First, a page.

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    Hi

    Question: The unit square OABC is mapped to OA'B'C' by the transformation matrix

    big bracket 4 3 close big bracket
    5 4

    Find the co-ordinates and show that the area of the shape has not been changed by the transformation

    Answer: I have found the co-ordinates to be 0(0,0), A'(4,5), B'(7,9) and C'(3,4)

    the area of the unit square OABC is one but i can't for the life of me find the area of 0A'B'C'.

    the formulas I have come up with google for figuring the area are only confusing me. Please point me to the Right direction.


    Thanks so much
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    Can you sketch it and put two triangles and a rectangle above and the same below?
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    sketching is the way forward. Then as rnd said split it down to smaller chunks from which you can work out the whole area.
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    Since it doesn't say "hence", you could always calc. the determinant of the matrix. (Not what you're supposed to do, I'm sure).
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    (Original post by DFranklin)
    Since it doesn't say "hence", you could always calc. the determinant of the matrix. (Not what you're supposed to do, I'm sure).
    I can't see why it wouldn't be what you're supposed to do; it was pretty much what I had to do in my FP1 syllabus. I suppose the wording is geared towards doing it geometrically though *shrug*.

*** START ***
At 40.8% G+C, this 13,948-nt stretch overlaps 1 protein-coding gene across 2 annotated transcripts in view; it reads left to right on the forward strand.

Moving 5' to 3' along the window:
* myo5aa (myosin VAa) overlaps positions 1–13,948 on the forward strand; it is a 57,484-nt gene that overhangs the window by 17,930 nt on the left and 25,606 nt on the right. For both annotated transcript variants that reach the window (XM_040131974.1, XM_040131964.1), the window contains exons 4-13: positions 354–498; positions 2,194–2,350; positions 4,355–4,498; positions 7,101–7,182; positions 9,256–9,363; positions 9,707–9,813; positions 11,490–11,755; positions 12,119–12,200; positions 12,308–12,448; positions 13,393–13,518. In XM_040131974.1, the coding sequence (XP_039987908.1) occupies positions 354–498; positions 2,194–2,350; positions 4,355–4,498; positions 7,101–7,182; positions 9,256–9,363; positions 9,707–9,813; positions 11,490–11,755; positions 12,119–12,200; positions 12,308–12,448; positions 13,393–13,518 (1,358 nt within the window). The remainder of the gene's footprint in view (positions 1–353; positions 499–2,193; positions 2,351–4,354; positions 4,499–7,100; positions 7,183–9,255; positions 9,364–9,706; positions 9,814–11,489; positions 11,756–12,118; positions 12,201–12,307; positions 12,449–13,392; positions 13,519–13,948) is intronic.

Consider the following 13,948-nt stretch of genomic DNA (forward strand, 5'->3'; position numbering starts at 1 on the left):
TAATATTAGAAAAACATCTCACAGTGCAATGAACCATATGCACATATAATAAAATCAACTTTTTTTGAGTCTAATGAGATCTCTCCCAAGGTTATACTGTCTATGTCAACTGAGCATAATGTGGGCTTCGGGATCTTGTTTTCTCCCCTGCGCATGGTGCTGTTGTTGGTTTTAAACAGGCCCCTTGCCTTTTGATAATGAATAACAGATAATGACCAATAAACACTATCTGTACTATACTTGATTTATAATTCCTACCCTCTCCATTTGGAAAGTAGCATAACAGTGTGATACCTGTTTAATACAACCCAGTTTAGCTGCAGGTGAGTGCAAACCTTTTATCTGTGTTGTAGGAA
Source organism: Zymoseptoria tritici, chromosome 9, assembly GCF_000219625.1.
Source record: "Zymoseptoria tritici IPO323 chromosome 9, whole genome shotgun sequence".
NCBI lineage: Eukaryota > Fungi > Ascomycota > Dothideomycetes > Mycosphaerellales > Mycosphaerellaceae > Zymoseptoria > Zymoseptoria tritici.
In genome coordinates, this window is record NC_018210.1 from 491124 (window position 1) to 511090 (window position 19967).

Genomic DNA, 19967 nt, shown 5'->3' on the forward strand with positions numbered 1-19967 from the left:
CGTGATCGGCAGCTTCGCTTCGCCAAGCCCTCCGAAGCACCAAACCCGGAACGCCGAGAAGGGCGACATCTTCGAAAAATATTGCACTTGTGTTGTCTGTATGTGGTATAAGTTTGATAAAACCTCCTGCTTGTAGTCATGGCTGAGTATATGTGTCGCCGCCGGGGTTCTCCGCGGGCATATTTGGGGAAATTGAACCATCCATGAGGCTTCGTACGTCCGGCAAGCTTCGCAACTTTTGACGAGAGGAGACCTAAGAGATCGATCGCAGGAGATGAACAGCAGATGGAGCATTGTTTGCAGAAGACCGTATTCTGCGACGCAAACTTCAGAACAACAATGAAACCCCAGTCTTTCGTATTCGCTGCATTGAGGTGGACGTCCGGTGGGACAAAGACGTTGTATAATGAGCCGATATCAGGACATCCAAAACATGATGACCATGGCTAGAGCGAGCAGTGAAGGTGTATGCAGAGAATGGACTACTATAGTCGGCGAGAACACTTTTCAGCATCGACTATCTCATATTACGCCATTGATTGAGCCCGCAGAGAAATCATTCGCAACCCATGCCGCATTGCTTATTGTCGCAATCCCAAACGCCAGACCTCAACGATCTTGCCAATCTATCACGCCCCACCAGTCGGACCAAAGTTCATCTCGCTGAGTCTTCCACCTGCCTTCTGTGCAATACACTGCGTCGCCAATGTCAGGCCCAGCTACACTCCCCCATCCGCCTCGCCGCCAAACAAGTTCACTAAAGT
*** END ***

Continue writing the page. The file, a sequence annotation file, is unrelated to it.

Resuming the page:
Basically, if you apply the matrix \mathbf{M} to a quadrilateral with area x, then the area of the new quadrilateral is x \times \det \mathbf{M}.

    EDIT: That doesn't just apply to quadrilaterals; it's a scale factor, so it applies to the area of whatever shape you apply it to.
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    sorted!
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    (Original post by nuodai)
    I can't see why it wouldn't be what you're supposed to do


    EDIT: That doesn't just apply to quadrilaterals; it's a scale factor, so it applies to lengths and volumes of whatever shape you apply it to.

    I'd bet that pepsigirl's book looks at that fact about determinants next.

    Not sure about that length comment...
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    As you surmise, length is wrong.

    E.g. M : (x,y) -> (x, y+x) (so M is a shear). M has det 1 and preserves area, but M(0,1) = (1,1) so doesn't preserve length.
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    (Original post by rnd)
    I'd bet that pepsigirl's book looks at that fact about determinants next.

    Not sure about that length comment...
    :o: I can doo maffs, me!

    Consider it edited.
 
 
 
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